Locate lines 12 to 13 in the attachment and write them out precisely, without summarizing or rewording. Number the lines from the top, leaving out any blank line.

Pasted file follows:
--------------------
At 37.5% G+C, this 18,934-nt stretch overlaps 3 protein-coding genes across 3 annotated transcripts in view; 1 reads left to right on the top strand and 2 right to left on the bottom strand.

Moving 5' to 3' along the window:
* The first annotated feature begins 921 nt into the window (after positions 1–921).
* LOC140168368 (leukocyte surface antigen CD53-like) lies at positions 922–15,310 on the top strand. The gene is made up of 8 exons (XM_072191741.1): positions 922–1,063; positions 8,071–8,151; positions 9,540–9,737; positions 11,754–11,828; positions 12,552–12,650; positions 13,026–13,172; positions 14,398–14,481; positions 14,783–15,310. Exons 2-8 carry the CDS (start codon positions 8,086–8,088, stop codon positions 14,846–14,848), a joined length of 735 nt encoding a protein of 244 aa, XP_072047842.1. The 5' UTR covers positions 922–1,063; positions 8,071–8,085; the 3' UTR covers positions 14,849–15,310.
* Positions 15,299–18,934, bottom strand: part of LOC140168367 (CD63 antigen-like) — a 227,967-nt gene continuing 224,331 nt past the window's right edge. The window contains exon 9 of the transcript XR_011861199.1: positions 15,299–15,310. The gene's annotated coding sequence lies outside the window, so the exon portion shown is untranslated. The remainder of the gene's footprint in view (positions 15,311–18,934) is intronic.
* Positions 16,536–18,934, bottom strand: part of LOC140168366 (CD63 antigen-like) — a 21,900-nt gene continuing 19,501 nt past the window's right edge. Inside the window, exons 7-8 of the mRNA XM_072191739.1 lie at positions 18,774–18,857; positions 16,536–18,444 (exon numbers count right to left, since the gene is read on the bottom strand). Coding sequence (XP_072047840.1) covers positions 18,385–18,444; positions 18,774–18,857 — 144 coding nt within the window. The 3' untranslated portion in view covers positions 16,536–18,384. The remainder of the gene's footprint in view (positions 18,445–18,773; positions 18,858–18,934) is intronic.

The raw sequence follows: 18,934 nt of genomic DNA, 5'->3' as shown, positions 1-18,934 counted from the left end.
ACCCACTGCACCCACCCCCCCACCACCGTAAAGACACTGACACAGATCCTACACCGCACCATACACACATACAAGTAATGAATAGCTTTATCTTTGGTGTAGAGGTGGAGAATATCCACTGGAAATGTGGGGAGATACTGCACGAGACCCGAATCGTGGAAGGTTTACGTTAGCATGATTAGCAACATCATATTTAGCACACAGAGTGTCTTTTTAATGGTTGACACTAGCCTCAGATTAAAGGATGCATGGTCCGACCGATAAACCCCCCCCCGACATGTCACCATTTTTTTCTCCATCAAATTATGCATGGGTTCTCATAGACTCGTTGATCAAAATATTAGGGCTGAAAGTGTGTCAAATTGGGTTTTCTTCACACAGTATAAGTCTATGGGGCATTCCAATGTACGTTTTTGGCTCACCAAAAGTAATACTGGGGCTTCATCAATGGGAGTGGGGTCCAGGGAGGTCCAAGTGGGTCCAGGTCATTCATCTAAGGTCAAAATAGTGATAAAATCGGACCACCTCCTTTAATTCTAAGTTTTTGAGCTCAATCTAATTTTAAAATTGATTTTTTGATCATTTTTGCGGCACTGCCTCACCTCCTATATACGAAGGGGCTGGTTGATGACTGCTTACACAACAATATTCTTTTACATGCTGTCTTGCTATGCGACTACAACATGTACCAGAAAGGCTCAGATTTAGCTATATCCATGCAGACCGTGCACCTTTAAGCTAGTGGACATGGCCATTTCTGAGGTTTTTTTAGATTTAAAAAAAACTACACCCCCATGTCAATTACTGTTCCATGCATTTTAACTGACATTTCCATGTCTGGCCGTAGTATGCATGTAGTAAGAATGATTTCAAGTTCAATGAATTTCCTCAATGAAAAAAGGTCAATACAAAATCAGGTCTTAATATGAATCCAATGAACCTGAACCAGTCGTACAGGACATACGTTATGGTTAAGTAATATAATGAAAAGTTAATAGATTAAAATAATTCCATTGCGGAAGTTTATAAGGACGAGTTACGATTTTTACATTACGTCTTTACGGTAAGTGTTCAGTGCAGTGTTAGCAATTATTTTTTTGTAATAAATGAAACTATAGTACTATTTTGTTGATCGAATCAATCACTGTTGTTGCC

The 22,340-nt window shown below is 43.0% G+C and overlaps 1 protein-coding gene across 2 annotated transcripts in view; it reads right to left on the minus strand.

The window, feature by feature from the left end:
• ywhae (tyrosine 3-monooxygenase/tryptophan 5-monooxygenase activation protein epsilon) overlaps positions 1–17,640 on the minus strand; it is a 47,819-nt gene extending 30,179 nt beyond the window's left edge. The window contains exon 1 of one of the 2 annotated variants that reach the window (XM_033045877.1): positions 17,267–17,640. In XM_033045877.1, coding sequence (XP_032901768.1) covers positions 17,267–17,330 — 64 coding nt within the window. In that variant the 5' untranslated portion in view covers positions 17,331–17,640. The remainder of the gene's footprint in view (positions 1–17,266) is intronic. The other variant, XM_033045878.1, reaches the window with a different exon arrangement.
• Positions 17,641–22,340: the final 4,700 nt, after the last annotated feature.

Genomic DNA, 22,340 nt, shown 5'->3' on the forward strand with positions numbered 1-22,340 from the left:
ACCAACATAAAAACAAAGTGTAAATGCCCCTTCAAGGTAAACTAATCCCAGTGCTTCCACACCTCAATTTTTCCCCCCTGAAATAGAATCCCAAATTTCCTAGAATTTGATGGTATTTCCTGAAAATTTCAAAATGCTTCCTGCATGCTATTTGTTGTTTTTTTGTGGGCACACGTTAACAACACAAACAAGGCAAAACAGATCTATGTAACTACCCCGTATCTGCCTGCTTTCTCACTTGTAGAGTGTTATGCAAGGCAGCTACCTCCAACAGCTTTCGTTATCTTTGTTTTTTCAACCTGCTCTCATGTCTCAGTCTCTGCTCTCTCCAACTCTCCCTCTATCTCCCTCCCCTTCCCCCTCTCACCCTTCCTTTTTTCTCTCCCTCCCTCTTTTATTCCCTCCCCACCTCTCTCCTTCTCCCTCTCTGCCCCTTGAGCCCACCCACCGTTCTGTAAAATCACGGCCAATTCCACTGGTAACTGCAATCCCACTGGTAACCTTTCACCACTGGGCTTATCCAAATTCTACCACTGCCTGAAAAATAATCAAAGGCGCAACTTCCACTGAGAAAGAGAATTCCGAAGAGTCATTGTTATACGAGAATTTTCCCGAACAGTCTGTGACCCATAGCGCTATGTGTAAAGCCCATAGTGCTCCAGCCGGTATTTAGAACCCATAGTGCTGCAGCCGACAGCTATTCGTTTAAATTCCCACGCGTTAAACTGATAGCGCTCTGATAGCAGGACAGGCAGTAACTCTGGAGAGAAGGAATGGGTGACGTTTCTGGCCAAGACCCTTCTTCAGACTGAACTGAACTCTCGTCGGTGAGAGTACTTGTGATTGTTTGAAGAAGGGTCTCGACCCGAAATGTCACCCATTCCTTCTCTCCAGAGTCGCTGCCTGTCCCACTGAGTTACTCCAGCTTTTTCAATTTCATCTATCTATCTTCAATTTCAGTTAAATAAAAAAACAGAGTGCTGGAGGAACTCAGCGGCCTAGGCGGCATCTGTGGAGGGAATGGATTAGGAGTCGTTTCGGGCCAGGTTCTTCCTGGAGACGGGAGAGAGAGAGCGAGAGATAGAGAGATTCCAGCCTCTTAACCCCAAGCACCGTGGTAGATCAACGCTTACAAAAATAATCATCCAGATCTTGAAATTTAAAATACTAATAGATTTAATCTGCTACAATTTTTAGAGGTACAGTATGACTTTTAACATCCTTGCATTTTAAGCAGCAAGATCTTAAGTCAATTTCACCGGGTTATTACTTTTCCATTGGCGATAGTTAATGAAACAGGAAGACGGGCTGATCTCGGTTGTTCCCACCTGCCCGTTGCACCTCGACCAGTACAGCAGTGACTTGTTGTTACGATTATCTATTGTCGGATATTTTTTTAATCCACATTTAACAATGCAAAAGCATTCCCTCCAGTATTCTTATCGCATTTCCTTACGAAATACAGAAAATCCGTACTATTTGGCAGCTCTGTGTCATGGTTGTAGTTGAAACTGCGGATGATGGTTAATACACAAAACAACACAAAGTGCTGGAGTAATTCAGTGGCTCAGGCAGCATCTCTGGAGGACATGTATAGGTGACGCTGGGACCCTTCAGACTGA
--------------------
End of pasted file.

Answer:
• Positions 17,641–22,340: the final 4,700 nt, after the last annotated feature.

Genomic DNA, 22,340 nt, shown 5'->3' on the forward strand with positions numbered 1-22,340 from the left: